You’re a nation who thrives on conning suckers… We’re a nation that thrives on conning suckers…
      Let’s do virtual lunch! We’re in the market for a new intervention so we should talk about that, too…

      Reply
    2. David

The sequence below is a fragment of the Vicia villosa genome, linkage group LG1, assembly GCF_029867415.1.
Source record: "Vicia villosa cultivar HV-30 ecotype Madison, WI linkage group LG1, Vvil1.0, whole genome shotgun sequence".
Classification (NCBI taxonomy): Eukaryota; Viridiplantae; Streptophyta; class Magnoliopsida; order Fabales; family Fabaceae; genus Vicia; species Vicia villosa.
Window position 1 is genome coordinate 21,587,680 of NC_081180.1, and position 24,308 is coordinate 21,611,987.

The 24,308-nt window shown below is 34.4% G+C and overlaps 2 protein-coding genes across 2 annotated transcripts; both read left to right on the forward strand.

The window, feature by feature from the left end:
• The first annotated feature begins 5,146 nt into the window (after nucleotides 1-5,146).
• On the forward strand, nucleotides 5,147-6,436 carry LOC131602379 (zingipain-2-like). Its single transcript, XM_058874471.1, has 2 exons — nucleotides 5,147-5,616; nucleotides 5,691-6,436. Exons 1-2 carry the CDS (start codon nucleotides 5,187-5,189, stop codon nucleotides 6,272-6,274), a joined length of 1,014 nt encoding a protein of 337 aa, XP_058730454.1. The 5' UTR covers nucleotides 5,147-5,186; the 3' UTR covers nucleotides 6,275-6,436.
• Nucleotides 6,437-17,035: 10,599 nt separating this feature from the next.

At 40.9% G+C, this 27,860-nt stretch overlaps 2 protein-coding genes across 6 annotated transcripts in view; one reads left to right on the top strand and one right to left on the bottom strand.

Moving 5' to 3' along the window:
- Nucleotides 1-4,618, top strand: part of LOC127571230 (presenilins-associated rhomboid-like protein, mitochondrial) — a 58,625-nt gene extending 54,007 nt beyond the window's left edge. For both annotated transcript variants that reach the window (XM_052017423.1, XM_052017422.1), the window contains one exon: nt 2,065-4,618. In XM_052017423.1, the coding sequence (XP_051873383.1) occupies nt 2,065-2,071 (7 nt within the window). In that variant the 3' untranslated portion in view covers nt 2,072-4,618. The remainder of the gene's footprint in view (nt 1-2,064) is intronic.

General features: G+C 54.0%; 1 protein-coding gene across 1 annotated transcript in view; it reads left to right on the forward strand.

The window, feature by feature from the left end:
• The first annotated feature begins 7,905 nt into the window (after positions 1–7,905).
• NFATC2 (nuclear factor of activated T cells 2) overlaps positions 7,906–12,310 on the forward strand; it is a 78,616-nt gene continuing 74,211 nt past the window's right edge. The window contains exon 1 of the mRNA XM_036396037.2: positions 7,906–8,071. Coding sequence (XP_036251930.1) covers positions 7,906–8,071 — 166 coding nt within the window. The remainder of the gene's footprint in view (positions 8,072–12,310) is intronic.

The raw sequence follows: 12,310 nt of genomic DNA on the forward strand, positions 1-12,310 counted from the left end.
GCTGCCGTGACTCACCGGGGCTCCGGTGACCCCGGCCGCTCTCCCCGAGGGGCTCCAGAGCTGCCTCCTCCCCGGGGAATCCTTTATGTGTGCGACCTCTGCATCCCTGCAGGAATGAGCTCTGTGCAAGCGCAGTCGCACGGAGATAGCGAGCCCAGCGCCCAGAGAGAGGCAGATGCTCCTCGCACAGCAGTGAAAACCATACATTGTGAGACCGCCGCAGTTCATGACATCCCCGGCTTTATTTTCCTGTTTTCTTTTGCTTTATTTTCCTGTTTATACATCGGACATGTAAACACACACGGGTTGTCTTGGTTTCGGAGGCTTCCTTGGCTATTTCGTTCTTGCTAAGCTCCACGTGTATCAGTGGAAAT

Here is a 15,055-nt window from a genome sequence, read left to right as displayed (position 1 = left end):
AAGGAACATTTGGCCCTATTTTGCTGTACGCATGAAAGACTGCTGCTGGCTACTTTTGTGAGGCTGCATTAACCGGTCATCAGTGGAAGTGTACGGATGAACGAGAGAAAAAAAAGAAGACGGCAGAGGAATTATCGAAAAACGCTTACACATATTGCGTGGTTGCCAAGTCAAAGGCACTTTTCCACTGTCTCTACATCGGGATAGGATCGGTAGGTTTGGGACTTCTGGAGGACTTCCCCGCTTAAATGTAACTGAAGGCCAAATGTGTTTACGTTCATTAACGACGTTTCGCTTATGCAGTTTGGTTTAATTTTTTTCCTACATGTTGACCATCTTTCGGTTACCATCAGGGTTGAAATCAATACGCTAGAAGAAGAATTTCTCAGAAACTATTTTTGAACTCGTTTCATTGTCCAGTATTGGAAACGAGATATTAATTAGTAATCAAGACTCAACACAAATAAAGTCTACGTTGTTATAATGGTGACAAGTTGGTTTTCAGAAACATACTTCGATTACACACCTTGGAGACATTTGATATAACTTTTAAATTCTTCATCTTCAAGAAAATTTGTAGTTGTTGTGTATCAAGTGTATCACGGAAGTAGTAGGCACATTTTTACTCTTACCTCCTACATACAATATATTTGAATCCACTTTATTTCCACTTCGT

It’s always been like this. When AFRICOM was set up in 2007, the US was looking for an African country to host it, and, whilst Liberia expressed interest (unsurprisingly) and Botswana is rumoured to also have been interested at one point, in the end, nobody agreed to do so. (This was at a point where the French were reducing their forces, and there was a general move to get rid of foreign troops to the greatest extent possible. Then the Islamic State happened). There is now a zone of insecurity bisecting the continent from Nigeria down to Mozambique, with Islamic State clones popping up everywhere (the latest is in Uganda). The cliché about African armies is that they consist of good soldiers, badly trained and often poorly led. So in the last couple of decades a lot of effort has gone into training them, with, it has to be said, variable effects. In many countries, pay is late, if it ever comes, the officer corps is corrupt and the military is a career, like the police, for those with no other skills. So it’s hardly surprising if, like the Malian Army in 2013, they decide they don’t want to fight and die. But ultimately, unless African armies can be made better and more capable, holding the line against the IS is going to be impossible. Western countries don’t want to stay there indefinitely, and the locals wouldn’t want them anyway.